- Help with having sex – because although buying sex is not illegal, and could be highly relevant to the development of new relationships after someone has had an accident, councils are probably entitled to a policy on spending on particular things, to protect themselves from having to deal with harm to their own reputations.
- Entertainment fees for an event, for a person for whom mainstream recreation is not inaccessible by reason of their particular disability or condition.
- Hedge funds (however profitable!), gambling (however exhilarating), alcohol, cigarettes (although neither are illegal), drugs of any sort including homeopathic remedies, and actual food for someone who has no condition-related difficulty in accessing adequate nutrition and hydration.
- Paying off of loans, however good for a person’s wellbeing that would be.
- Legal advice about the legality of the care package!
Conditions on assistance
What sort of conditions could be lawfully imposed on a DP, about help, and helpers?
It is clearly lawfully possible for a council to insist that a person has help, before it will let them have a direct payment; a council has to be satisfied that the person can manage the payment, and if it’s not, it can just refuse a direct payment. So making it a condition that someone has help to manage, if there’s evidence that they may struggle, could not feasibly be controversial.
The council is also able to decline, on the basis that they don’t think that a person’s own preferred nominated helper is up to it, or think that that particular nominated person is in some other sense, not appropriate.
And councils are not legally obliged to pay for direct payment clients to have any help, let alone any outside help or admin support, even if they think that the person needs it, in order to make managing a DP feasible, and thus encourage take-up. All the guidance says is that: “Local authorities should therefore take all reasonable steps to provide this support to whoever may require it.” In legal terms, if a council doesn’t have to fund this sort of help, applying conditions to offering it is very unlikely to be unlawful.
Paying for direct payment support or brokerage, or grant funding this sort of help through the council, will clearly mean that the person is encouraged to seek help willingly, and that gives the council certain leverage, because it can say that it isn’t ‘necessary’ to fund anything else.
Choice of support service
What about conditions limiting choice of direct payment support service?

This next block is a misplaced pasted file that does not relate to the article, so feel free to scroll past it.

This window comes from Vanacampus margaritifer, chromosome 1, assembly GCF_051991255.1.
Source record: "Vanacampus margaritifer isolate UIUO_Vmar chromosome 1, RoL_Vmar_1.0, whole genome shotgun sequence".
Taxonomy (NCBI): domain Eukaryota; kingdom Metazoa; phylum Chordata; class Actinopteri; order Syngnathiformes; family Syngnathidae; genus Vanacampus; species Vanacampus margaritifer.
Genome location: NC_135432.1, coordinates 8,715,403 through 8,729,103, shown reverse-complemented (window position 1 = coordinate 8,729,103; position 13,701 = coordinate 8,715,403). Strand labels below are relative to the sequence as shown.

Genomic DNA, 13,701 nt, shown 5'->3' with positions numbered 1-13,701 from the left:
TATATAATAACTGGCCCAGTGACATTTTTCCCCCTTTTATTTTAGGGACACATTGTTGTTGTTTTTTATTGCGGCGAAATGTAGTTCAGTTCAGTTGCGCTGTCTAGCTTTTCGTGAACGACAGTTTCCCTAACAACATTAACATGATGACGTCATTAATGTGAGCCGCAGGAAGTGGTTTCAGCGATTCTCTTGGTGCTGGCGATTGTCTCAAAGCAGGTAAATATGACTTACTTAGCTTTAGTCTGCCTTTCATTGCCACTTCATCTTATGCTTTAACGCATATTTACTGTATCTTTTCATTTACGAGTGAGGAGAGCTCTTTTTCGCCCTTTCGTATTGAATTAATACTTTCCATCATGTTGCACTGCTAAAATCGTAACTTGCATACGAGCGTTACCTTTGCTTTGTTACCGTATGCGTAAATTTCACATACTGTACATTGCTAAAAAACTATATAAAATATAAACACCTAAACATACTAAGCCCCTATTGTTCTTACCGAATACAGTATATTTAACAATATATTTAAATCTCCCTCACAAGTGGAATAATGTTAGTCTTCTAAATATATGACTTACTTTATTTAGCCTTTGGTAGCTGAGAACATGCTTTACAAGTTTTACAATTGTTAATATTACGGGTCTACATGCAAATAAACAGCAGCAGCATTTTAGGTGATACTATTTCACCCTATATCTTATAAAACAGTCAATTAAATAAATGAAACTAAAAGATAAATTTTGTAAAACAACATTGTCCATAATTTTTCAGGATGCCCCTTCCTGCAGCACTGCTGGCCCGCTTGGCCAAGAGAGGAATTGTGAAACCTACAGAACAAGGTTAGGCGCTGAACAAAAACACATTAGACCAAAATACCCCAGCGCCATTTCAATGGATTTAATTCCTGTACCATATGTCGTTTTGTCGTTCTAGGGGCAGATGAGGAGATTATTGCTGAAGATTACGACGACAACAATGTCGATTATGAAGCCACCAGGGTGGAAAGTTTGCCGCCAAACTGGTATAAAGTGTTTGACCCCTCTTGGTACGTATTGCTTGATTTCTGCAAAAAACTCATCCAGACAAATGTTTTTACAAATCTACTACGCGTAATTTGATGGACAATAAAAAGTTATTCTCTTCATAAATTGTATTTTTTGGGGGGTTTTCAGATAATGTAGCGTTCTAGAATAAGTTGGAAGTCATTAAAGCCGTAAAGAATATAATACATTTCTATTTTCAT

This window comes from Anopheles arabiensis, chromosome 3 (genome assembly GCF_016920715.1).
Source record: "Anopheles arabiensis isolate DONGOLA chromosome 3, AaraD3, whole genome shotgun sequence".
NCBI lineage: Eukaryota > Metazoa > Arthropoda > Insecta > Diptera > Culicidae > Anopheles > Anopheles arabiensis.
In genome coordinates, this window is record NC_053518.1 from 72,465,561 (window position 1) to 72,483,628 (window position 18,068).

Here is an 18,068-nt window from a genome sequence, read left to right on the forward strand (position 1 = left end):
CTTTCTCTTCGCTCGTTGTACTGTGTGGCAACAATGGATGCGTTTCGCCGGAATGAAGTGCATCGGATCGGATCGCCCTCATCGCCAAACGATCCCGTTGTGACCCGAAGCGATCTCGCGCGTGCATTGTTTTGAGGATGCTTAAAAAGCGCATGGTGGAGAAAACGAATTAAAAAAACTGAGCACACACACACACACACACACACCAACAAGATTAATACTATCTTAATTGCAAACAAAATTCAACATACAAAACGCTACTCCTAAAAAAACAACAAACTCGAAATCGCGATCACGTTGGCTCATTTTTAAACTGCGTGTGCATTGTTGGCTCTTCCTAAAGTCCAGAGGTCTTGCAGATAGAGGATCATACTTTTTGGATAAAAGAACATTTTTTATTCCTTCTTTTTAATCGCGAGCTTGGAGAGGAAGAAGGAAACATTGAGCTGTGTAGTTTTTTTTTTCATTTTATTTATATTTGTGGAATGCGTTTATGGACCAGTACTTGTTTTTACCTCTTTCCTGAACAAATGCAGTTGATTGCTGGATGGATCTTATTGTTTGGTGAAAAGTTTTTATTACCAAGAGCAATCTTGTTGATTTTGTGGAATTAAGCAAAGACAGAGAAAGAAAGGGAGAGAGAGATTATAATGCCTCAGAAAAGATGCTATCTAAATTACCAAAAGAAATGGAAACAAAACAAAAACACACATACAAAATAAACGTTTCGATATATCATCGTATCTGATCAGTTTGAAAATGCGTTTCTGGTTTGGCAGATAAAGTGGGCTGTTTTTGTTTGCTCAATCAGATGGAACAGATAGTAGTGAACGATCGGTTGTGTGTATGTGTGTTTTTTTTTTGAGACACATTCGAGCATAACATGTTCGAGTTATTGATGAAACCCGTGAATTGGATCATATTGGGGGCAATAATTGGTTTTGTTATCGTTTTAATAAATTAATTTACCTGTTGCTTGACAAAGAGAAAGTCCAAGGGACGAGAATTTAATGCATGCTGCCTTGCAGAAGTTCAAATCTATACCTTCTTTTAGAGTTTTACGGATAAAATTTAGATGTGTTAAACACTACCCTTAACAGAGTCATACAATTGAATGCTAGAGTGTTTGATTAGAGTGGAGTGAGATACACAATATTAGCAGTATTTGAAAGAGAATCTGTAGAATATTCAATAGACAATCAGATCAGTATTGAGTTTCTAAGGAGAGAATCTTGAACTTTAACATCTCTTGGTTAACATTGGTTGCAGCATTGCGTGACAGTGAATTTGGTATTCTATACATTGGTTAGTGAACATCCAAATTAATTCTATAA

Choice is an over-used word here in adult social care: everyone accepts that it is unlikely to be lawful to demand that the money be spent only on the council’s preferred providers of care and support. That would risk challenge as a condition negating choice – the whole point of the direct payment scheme. Saying ‘you must not use any provider who is not approved’ would be unlawful. Instead, in support of potential safeguarding concerns, there’s a condition that provides for exclusion of named providers, but no condition allowing a council to prescribe any particular specific provider.
But I think it may be possible, lawfully, to insist that a person doing admin or payroll by way of support for a direct payment’s management be on an approved list. The fact that there’s an extra discretion to permit a person where necessary to pay their own close relative to administer the fund might be thought to run counter to the notion of insisting on approved providers, but any such person will already have been nominated by the service user or other holder of the payment, and will have been approved, albeit in a different sense, under the general condition about the council’s being satisfied that a payment to a nominee is appropriate.
The R (Collins) v Nottinghamshire County Council  case has made it clear that removing accreditation from a popular provider, thereby necessitating a transfer to another, given Nottinghamshire County Council’s policy to require accreditation, was not essentially unlawful. The choice principle and the thrust of the Care Act were insufficient to deter the judge from upholding Notts’ decision, despite citation of paragraph 10.48 of the statutory guidance exhorting councils to avoid lists of prescribed providers as not fitting “with the government’s vision of personalised care”. It isn’t clear whether the judge’s decision was because of the particular circumstances, which were very extreme in relation to abuse of the system, or because it was not fundamentally about limiting choice of care and support providers – only the DP management services – whilst the statutory guidance was focusing on providers of actual services to meet assessed needs.
Oldham then changed its own policy and discontinued an accreditation requirement – unnecessarily, in my view. It also hinted that it might one day have to charge for this extra funding, but in my view a charge would not be legal, at least not under the Care Act, because the funding wouldn’t have been for meeting needs for care and support, but simply for admin support of a particular deployment route. If the service had been care planned and commissioned for, that would not ever have been chargeable!
Belinda Schwehr, Care and Health Law
Tel: 01252 725890